Africa’s leaders and policymakers have been identified as having a major role to play in helping Africans to move freely in support of Agenda 2063’s call to abolish visa requirements for all Africans by 2018.
A report, the first Africa Visa Openness Index, launched on Friday by the African Development Bank, stated that African countries would gain immensely from promoting more visa-free regional blocs and pushing for greater reciprocity, and also from introducing more visa-on-arrival policies for citizens.
The Visa Openness Index shows how Africa has remained largely closed off to African travelers.
It established that on average, Africans who need visas to travel to 55 per cent of other African countries, could get visas on arrival in only 25 per cent of other countries and do not need a visa to travel to just 20 per cent of other countries on the continent.
According to it, currently, 75 per cent of countries in the top 20 most visa-open countries on the continent are in West Africa or East Africa, only one country in the top 20 is in North Africa while there are none in the top 20 from Central Africa.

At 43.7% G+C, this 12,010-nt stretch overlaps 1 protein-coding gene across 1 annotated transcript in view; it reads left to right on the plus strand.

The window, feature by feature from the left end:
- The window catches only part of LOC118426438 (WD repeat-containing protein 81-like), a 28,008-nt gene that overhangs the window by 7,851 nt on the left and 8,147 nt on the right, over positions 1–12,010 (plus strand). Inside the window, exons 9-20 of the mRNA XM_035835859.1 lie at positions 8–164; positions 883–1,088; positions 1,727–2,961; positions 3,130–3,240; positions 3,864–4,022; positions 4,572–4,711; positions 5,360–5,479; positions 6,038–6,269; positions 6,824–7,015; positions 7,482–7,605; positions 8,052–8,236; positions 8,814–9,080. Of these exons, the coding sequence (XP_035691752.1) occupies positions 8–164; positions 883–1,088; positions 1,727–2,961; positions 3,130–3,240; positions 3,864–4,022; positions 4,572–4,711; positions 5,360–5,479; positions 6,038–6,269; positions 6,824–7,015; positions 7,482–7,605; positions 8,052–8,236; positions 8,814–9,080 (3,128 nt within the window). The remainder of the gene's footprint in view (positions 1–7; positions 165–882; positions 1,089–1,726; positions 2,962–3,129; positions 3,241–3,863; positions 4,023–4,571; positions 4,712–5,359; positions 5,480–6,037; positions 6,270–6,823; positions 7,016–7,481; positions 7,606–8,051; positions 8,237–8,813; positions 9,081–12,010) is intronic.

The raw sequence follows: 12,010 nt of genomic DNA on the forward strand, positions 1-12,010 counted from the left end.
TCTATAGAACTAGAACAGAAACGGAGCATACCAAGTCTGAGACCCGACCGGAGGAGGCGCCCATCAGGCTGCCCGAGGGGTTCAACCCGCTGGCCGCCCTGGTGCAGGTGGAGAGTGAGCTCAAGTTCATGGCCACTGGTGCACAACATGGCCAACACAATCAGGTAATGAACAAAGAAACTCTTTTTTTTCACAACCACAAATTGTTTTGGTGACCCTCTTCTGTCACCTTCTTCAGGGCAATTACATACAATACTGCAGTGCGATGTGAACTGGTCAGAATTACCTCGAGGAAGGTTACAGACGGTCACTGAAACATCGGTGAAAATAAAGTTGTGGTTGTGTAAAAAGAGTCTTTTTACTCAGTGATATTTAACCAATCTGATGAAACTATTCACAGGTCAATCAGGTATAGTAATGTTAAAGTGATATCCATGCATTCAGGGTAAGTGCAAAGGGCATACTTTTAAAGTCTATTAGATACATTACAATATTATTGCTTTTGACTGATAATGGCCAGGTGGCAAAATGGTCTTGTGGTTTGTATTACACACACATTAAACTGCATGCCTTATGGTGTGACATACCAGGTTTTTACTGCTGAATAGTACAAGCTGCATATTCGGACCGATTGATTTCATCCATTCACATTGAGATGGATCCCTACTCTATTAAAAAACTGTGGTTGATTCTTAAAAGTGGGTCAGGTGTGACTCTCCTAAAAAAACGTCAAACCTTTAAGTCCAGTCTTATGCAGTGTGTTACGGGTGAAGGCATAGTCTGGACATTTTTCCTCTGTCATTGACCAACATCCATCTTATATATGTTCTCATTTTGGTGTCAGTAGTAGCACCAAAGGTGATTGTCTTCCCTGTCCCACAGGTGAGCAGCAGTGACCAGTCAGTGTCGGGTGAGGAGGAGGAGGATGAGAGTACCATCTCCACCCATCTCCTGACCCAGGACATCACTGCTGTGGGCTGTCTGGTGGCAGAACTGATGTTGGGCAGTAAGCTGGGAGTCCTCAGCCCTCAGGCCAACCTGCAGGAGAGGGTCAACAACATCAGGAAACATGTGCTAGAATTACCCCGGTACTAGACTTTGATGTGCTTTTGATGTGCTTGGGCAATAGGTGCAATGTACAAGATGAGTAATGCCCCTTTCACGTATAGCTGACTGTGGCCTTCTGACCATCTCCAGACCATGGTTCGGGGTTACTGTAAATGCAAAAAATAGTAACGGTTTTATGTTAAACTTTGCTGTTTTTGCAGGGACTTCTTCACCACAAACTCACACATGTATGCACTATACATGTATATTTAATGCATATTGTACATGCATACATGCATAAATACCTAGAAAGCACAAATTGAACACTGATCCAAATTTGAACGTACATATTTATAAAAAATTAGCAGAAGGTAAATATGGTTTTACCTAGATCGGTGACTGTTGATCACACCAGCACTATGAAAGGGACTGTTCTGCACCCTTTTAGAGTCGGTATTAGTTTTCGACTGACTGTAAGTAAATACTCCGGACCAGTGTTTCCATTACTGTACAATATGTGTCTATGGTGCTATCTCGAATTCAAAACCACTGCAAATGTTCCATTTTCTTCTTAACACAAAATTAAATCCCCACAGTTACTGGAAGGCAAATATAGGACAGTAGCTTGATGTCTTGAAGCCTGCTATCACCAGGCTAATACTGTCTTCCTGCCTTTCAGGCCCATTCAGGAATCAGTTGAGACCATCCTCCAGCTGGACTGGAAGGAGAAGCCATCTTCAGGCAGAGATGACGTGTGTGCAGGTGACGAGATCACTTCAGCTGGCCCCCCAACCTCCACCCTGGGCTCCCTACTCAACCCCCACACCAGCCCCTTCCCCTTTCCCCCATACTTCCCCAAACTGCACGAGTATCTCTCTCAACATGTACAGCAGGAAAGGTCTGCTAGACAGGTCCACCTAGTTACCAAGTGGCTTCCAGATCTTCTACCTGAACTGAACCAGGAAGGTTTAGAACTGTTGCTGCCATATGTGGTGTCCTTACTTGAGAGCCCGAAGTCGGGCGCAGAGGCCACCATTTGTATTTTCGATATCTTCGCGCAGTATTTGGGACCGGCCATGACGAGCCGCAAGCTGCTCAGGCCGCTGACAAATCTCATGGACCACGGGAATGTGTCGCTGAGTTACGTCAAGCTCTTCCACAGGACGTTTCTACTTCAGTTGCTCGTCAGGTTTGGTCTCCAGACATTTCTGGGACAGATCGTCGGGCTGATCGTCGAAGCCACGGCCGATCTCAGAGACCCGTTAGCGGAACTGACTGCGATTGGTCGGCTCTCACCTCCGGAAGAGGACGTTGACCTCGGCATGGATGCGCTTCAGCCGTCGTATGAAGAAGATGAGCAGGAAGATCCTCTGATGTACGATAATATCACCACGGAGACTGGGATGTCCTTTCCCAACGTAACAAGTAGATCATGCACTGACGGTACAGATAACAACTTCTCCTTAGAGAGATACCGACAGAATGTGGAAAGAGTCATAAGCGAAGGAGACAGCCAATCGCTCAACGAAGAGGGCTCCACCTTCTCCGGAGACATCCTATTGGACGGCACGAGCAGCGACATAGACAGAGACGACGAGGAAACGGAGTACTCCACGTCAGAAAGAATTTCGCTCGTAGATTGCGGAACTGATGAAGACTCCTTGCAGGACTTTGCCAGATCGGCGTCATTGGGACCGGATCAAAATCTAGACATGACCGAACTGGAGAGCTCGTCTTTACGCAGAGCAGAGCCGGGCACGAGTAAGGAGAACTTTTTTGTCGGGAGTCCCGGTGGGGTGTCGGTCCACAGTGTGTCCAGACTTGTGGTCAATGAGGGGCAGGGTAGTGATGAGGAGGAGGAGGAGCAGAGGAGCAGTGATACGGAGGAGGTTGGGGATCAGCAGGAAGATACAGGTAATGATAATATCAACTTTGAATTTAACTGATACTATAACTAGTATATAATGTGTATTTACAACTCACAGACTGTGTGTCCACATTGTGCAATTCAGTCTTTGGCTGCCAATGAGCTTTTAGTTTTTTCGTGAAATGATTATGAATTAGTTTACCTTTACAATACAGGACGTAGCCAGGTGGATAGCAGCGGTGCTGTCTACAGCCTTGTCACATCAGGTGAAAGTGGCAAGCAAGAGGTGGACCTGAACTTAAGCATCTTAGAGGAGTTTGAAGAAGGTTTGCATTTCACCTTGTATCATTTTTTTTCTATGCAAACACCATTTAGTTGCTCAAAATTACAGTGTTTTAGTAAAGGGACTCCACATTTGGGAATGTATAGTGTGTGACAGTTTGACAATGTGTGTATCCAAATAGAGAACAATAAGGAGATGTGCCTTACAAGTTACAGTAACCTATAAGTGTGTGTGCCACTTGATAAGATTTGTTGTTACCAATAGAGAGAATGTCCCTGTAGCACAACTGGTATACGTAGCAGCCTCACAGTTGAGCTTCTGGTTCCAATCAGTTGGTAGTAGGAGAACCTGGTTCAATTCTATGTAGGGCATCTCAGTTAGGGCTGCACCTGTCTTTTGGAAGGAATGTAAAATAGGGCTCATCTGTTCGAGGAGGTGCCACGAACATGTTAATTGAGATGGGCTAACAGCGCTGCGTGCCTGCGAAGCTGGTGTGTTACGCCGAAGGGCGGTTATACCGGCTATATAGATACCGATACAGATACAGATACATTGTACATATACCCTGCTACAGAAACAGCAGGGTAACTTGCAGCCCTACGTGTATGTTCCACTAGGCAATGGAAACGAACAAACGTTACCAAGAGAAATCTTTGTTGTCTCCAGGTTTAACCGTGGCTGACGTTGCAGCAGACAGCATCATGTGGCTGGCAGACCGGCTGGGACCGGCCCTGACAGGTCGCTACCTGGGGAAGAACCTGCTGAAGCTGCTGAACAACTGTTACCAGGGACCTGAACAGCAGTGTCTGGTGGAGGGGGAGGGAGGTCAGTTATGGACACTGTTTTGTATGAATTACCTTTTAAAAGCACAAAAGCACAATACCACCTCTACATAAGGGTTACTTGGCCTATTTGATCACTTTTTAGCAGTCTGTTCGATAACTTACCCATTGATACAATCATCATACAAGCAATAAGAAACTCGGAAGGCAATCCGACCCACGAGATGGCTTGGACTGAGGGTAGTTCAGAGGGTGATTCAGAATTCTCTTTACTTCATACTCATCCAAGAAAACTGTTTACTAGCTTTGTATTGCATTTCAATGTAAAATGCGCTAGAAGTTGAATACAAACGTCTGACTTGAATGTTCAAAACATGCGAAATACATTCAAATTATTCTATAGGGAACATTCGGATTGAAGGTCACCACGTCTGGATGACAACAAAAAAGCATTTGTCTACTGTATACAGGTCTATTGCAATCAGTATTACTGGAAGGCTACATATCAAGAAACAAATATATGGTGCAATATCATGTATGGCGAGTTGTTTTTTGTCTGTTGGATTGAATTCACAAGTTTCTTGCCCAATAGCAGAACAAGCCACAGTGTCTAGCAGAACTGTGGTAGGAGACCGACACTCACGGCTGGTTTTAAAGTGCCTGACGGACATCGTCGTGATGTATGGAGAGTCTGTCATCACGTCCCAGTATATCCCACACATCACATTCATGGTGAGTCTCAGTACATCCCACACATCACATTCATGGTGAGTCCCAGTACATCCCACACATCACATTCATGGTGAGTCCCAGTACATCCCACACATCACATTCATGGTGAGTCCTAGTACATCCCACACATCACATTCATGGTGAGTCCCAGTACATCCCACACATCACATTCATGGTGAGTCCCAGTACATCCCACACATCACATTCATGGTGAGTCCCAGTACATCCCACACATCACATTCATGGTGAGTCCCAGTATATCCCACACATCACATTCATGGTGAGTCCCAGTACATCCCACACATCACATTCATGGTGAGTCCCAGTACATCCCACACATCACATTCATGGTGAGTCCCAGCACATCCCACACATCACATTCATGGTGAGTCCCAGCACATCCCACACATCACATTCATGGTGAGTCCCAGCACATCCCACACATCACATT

The report also shows that Africa’s Middle Income Countries have low visa-openness scores overall, while the continent’s smaller, landlocked and island states are more open.
Reacting to the findings of the report, Director, New Partnership for African Development, Regional Integration and Trade, African Development Bank, Moono Mupotola, said, “opening up a country’s visa regime is a quick-win on development that remains untapped in Africa.Visa openness promotes talent mobility and business opportunities.”
The Director, McKinsey & Company, a member of the WEF Global Agenda Council on Africa, Acha Leke, said, “When we started this work, only five African countries offered liberal access to all Africans; this number has grown to 13 over the past three years. We are making progress, but need to accelerate the pace.”
At country level, Seychelles is ranked number one in Africa for its visa openness policy, offering visa-free access to all Africans.